Gallery at the Garden features two new exhibits
An image from “The Golden Cage,” a revealing portrait of Vermont dairy farmers and the hidden lives of their migrant Mexican workers that is now on display at the River Garden.

Gallery at the Garden features two new exhibits

BRATTLEBORO — The Gallery at the Garden in downtown Brattleboro features two new exhibits for the month of November: The Golden Cage, an exhibit of photographs and interviews focused on Vermont's dairy farmers and migrant workers, and The Beauty of Relaxation, with creations by Maureen Mansfield.

The gallery is located at the Robert H. Gibson River Garden, home of Strolling of the Heifers, at 157 Main St. The gallery is open Monday-Friday, 9 a.m. to 5 p.m., except during special events at the River Garden.

The Golden Cage is a portrait of Vermont dairy farmers and the hidden lives of their migrant Mexican workers, in the form of photographs and interviews, created by the Vermont Folklife Center. The concept and interviews are by Chris Urban and the photographs by Caleb Kenna.

Migrant Mexican farm workers began arriving on Vermont dairy farms about 15 years ago and continue to work in the state, often living hidden lives, according to a press release on the show. Through photographs and intimate interviews, this exhibit strives to create a portrait of dairy farmers and their Mexican employees and offers a glimpse into their interdependent lives.

This installation is sponsored by the Vermont Humanities Council as part of “Latino Americans: 500 Years of History.” This public programming initiative is produced under a grant from the National Endowment for the Humanities and the American Library Association (ALA) as part of “The Common Good: The Humanities in the Public Square.”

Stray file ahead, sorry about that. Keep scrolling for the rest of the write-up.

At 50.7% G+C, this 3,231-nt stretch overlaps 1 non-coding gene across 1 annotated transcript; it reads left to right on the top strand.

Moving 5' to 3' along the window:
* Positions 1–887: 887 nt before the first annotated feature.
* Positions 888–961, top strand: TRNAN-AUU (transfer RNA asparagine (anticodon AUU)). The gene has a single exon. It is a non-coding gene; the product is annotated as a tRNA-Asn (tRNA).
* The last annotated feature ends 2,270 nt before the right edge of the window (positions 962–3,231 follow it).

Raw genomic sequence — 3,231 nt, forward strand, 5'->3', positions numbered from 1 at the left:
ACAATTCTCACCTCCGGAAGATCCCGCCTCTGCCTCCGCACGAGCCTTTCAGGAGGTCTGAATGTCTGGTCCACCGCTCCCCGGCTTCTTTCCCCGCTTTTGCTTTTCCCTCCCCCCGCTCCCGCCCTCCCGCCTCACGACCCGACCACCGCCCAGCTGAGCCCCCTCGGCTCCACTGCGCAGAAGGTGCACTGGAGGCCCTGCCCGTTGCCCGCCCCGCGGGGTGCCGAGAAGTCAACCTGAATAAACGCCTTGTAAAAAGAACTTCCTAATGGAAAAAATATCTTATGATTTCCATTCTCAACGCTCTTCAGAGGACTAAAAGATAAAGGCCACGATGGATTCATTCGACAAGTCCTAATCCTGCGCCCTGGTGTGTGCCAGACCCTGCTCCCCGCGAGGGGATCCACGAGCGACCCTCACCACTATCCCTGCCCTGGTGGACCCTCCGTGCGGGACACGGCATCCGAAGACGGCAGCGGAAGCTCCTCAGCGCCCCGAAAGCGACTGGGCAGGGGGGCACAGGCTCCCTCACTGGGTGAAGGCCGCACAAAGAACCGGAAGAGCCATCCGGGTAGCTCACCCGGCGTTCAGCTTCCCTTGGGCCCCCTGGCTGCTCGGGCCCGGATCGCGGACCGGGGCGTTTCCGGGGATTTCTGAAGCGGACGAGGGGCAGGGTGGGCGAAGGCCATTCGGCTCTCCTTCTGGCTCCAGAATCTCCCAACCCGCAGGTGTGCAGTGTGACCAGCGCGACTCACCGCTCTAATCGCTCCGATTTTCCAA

The Beauty of Relaxation presents a collection of peaceful creations exposed through artwork as a means to reduce stress, by Maureen Mansfield.

Mansfield began making art as a teenager in rural Poughkeepsie, N.Y., creating charcoal sketches of the Hudson Valley. Inspired and encouraged by her mother, Mansfield's love for art grew as she continued to develop her skills using oil and acrylic paints. She continued to develop and broadened her artistic skill by paying homage to landscapes of the Adirondack Mountains, the Northwest coast, and Southwestern areas of our country.

Mansfield has lived in the Brattleboro area for more than 30 years and became interested in watercolor here. She signed up for her first formal class in art with local artist Karen Becker.

Her artwork is currently displayed in the Oncology Department at Brattleboro Memorial Hospital where she works.

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